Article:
The real problem is in Mr. Saakashvili’s tremendous ability to stir conflict inside his own country. Almost all of his former allies and subordinates – former Parliament speaker Nino Burdzhanadze, former Prime Minister Zurab Nogaideli, former defense minister Irakly Okruashvili – have now joined the opposition to Saakashvili. Following the above-described tradition of accommodating themselves to foreign influences, they combine protest actions inside Georgia, which are sometimes violently suppressed, with numerous complaints to Washington. The accusations, not without a reason, expose Saakashvili’s authoritarian style of government, but they rarely expose the Georgian leader’s main problem – his propensity for conflict with Russia.
“According to opinion polls, 80 percent of Georgians want better relations with Russia, and this fact was reflected in good approval ratings for Bidzina Ivanishvili, a billionaire turned politician, who promises to achieve two incompatible aims – getting Georgia into NATO and building friendly relations with Russia,” explains Alexander Tchatchia, the head of the Tbilisi-based center for Globalization Studies. “But Americans understand that Saakashvili is not forever and Ivanishvili positions himself as a pro-American politician, so Hillary Clinton’s message to these two men is the following – divide power in a more or less decent way.”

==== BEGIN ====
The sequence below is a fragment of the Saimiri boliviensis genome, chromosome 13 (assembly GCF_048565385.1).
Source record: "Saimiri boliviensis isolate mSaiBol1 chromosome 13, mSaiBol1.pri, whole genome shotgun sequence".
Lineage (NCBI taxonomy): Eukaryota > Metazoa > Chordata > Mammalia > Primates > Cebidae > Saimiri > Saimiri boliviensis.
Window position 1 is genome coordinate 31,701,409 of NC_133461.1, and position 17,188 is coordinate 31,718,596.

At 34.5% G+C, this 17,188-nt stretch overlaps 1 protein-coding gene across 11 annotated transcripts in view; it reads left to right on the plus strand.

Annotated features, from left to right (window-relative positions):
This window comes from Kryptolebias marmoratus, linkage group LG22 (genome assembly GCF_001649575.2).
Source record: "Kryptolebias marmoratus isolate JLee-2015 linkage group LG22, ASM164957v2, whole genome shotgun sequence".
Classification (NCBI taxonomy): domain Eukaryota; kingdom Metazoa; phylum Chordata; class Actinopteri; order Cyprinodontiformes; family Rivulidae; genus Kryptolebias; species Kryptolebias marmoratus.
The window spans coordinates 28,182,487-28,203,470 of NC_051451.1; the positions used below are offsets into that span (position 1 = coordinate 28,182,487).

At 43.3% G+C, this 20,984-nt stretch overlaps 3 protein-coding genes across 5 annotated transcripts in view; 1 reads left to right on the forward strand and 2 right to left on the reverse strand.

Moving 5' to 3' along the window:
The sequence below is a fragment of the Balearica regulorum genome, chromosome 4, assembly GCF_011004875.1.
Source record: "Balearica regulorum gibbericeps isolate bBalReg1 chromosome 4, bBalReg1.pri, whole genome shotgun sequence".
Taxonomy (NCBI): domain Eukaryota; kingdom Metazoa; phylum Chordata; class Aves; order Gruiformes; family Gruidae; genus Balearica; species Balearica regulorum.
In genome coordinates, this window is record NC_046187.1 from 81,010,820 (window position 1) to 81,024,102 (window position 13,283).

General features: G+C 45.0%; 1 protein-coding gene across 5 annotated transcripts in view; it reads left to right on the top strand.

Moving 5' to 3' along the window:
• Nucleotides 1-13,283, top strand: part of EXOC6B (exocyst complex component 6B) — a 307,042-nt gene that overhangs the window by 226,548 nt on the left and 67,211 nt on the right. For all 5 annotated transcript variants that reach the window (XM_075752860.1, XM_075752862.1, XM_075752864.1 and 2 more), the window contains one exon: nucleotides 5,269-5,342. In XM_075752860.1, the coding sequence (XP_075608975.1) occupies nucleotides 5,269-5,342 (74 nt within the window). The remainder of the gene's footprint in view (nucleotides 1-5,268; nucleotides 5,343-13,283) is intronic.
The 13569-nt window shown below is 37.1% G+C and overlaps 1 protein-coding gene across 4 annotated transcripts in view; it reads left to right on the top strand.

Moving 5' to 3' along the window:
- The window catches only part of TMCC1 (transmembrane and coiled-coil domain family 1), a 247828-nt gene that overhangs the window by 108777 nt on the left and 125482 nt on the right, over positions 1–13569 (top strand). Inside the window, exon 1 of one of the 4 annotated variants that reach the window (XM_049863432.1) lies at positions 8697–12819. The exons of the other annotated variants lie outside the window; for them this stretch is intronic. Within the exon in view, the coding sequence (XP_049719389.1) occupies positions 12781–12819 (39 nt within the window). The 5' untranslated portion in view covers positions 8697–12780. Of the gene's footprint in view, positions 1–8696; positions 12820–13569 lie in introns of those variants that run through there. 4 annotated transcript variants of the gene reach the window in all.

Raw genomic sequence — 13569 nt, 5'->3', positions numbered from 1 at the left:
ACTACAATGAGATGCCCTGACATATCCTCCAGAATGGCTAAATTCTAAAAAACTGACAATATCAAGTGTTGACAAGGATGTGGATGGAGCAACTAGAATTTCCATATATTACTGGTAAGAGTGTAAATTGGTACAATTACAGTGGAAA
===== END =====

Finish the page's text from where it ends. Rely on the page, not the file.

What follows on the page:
Ivanishvili has been barred from running for Georgian presidency by Saakashvili who declared him a non-citizen – Ivanishvili made his fortune during his long stays abroad in several countries, including Russia. However, obviously in an effort to please American lovers of democracy, the Georgian parliament, currently under control of Saakashvili’s supporters, plans to change the Georgian legislation, allowing a citizen of an EU country to run for office in Georgia after having lived in the country for 5 years – this is exactly the case of Bidzina Ivanishvili, who has a French citizenship. Ivanishvili says that if he is not allowed to run, his party will run – and win.
“Polls promise this party 35-40 percent of the popular vote,” says Tchatchia. “This tremendous success indicates that protest sentiment is strong in Georgian society. So, the United States is obviously interested in letting someone like Ivanishvili to “saddle” this sentiment, so that, heaven forbid, some pro-Russian force does not use it.”
However, despite numerous rumors, a one-to-one meeting between Clinton and Ivanishvili did not take place during Mrs. Clinton’s visit, she did not even see him while meeting a group of Georgia’s opposition leaders, which included less “heavyweight” figures, such as David Gamkrelidze from the New Right party and Gueorgy Targamadze, the leader of Georgian Christian Democrats. Local experts saw in this fact an indication of Washington’s unwillingness to endorse Ivanishvili. Obviously, Mrs. Clinton is hedging her bets, not yet abandoning Saakashvili to his own devices. The general American plan for Georgia is clear – as a result of parliamentary elections, scheduled for October this year, Saakashvili will be able to retain power via parliament. In this situation, even his formal quitting the office of head of state in a few months won’t change much. The new president will have largely symbolic powers, while Saakashvili – probably in tandem with Ivanishvili – will keep driving the country. This time – from the back seat.